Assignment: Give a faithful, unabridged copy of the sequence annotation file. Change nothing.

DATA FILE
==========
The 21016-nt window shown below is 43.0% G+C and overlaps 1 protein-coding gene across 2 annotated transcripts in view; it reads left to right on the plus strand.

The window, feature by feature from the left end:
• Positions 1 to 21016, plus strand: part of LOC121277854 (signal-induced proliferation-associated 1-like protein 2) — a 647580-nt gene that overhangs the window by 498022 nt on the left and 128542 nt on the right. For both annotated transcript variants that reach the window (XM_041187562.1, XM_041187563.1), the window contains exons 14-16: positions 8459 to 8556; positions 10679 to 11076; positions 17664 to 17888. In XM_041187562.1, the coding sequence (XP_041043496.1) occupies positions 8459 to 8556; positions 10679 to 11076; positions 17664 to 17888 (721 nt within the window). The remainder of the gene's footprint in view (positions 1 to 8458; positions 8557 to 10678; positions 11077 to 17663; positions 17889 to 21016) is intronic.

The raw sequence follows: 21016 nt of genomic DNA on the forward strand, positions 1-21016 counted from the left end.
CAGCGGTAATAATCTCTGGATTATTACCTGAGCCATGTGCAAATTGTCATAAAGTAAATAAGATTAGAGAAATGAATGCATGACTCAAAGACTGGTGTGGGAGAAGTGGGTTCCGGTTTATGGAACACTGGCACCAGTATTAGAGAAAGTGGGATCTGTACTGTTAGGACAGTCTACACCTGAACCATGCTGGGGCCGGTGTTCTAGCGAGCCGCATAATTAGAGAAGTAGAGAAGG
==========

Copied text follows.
The 21016-nt window shown below is 43.0% G+C and overlaps 1 protein-coding gene across 2 annotated transcripts in view; it reads left to right on the plus strand.

The window, feature by feature from the left end:
• Positions 1 to 21016, plus strand: part of LOC121277854 (signal-induced proliferation-associated 1-like protein 2) — a 647580-nt gene that overhangs the window by 498022 nt on the left and 128542 nt on the right. For both annotated transcript variants that reach the window (XM_041187562.1, XM_041187563.1), the window contains exons 14-16: positions 8459 to 8556; positions 10679 to 11076; positions 17664 to 17888. In XM_041187562.1, the coding sequence (XP_041043496.1) occupies positions 8459 to 8556; positions 10679 to 11076; positions 17664 to 17888 (721 nt within the window). The remainder of the gene's footprint in view (positions 1 to 8458; positions 8557 to 10678; positions 11077 to 17663; positions 17889 to 21016) is intronic.

The raw sequence follows: 21016 nt of genomic DNA on the forward strand, positions 1-21016 counted from the left end.
CAGCGGTAATAATCTCTGGATTATTACCTGAGCCATGTGCAAATTGTCATAAAGTAAATAAGATTAGAGAAATGAATGCATGACTCAAAGACTGGTGTGGGAGAAGTGGGTTCCGGTTTATGGAACACTGGCACCAGTATTAGAGAAAGTGGGATCTGTACTGTTAGGACAGTCTACACCTGAACCATGCTGGGGCCGGTGTTCTAGCGAGCCGCATAATTAGAGAAGTAGAGAAGG